In the United Kingdom, a law proposal which was introduced in parliament last month, and is making its way through parliament, aims to censor offensive speech on the internet.
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The bill is known as the Online Safety Bill - and it is causing concern for many civil rights organizations. They believe that the bill, if passed, can be used to censor opinions on key political and social issues such as gender and sexuality.
The introduction of the Online Safety Bill was announced by the U.K.’s Department for Digital, Culture, Media & Sport and Secretary Nadine Dorries last month.
The announcement states that “Today the government is announcing that executives whose companies fail to cooperate with Ofcom’s information requests could face prosecution or jail time within two months of the Bill becoming law, instead of two years, as it was previously drafted.”
The law proposal would “protect children from harmful content such as pornography and limit people’s exposure to illegal content, while protecting freedom of speech,” according to the announcement.
“It will require social media platforms, search engines and other apps and websites allowing people to post their own content to protect children, tackle illegal activity and uphold their stated terms and conditions,” the announcement stated.
The law proposal seeks to ban social media web pages from curtailing the free speech rights of users; however, it will also force sites to “tackle ‘legal but harmful’ content, such as exposure to self-harm, harassment and eating disorders, set by the government and approved by Parliament.”
Ofcom, which is the U.K.’s Office of Communications, would be given more powers by the bill to regulate telecommunications and punish non-compliant companies.
Dories stated that: “The internet has transformed our lives for the better. It’s connected us and empowered us. But on the other side, tech firms haven’t been held to account when harm, abuse and criminal behavior have run riot on their platforms.”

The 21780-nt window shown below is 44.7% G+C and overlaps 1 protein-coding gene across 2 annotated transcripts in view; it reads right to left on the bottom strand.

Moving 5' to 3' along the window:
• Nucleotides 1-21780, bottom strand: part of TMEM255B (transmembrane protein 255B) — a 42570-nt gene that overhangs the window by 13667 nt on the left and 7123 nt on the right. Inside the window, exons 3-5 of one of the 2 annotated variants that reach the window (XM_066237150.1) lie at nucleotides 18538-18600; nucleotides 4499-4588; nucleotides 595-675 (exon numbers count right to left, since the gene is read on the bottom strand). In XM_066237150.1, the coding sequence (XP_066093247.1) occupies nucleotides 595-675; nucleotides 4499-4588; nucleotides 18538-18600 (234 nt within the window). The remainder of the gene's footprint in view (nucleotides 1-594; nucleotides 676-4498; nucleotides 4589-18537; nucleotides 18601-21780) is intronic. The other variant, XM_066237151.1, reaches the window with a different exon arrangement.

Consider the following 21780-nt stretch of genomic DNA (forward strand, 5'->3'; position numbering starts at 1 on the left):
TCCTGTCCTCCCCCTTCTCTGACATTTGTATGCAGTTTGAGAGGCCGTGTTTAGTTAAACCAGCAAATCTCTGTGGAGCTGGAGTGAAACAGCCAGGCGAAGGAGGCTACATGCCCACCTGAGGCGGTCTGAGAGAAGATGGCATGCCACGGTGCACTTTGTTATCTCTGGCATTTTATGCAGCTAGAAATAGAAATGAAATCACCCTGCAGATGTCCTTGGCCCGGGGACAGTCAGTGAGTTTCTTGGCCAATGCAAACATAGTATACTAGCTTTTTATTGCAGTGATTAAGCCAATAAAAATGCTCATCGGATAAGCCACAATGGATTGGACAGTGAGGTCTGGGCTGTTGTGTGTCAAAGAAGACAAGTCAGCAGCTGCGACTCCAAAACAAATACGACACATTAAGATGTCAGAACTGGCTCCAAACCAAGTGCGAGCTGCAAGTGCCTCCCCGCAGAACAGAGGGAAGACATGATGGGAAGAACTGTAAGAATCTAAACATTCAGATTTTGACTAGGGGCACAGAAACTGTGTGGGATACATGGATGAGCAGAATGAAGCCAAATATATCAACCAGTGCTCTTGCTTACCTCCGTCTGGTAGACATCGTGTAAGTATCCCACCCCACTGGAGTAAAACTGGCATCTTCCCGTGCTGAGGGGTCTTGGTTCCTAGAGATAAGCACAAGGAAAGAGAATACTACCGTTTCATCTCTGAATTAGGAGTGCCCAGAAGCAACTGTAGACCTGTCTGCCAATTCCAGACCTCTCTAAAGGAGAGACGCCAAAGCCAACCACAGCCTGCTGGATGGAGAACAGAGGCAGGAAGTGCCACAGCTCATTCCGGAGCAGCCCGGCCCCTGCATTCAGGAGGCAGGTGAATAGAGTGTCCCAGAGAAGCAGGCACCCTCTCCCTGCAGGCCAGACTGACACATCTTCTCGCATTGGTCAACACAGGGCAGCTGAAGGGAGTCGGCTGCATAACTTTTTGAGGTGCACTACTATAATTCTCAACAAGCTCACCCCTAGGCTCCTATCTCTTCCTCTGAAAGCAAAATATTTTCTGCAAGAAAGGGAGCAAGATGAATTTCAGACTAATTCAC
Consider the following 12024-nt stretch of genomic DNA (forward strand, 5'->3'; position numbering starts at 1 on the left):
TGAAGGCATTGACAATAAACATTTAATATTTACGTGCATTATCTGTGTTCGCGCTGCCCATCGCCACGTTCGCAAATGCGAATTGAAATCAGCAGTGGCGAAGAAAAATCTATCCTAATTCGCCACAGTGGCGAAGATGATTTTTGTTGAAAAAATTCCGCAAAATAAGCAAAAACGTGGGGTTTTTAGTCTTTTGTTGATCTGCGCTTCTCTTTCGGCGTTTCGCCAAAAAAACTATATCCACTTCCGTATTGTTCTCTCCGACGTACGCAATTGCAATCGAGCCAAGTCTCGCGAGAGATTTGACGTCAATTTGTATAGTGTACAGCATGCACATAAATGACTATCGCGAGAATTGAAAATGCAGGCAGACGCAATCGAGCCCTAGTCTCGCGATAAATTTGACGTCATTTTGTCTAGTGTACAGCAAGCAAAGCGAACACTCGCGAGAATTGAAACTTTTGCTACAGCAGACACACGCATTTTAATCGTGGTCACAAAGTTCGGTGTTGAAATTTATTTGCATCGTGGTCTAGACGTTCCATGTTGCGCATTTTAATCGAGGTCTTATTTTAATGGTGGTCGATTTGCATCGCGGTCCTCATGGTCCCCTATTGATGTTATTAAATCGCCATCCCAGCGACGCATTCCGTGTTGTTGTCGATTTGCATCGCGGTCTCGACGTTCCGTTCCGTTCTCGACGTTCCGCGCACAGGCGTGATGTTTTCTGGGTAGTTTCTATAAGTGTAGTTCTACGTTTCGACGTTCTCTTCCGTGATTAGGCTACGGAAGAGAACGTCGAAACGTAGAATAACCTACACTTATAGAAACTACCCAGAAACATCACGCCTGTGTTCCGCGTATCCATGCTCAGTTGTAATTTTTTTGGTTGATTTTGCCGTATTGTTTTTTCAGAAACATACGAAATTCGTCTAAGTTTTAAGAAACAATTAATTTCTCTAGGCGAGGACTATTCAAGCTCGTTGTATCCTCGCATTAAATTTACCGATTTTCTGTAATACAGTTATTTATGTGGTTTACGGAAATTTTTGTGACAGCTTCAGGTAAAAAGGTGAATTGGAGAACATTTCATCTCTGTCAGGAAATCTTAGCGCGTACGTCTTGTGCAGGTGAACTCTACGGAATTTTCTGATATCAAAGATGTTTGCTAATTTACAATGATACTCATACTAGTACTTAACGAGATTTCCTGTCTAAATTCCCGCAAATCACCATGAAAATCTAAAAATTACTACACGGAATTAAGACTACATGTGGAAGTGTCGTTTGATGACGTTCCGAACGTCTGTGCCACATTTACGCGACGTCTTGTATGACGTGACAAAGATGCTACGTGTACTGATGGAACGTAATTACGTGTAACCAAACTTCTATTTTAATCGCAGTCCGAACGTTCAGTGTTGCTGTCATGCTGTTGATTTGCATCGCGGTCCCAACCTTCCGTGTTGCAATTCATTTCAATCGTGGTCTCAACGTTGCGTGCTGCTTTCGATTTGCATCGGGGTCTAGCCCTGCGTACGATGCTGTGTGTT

“We don’t give it a second’s thought when we buckle our seat belts to protect ourselves when driving. Given all the risks online, it’s only sensible we ensure similar basic protections for the digital age.”
Big Brother Watch’s Director Silkie Carlo, wrote a column for The Telegraph in which she expressed concerns over the use of “Americanized terms of service over domestic speech laws.”
Carlo wrote: “Tech companies’ rules have seen thousands of people censored, suspended and banned for their views on sex and gender, politics, pandemic policies, and for making anodyne jokes.”
“Public outrage at excessive speech interventionism has been, up to now, directed solely at Big Tech, but under these new laws the British Government will be held squarely to blame too.”
Carlo claimed that the law proposal “reeks of safetyism” and is a threat to “liberal free speech values” as it lowers the bar for what is considered as acceptable online speech.
“Indeed, the Bill creates new communications offenses for speech that may cause ‘psychological harm.’ There is no clinical definition here, and I have a feeling that in the Twittersphere this threshold will be interpreted very liberally,” Carlo then went on to say.
The law proposal has concerned organizations such as the Free Speech Union; in a statement released by its general Secretary Toby Young, fears that if the law passes political activists could abuse it and try to silence views that are not in line with their worldview.
Young said that “We are particularly concerned that the government has said it will force social media platforms to remove ‘legal but harmful’ content, including ‘harassment.’”
“That will enable political activists and interest [groups] claiming to speak on behalf of disadvantaged groups to silence their opponents by branding any views they disagree with as ‘harassment.’”
While the law proposal “includes some free speech protections,” Young said that it will still create “a chilling effect” on internet free speech as “the penalty for ignoring” free speech “will not be nearly as great as the penalties for failing to comply with the new safety duties.”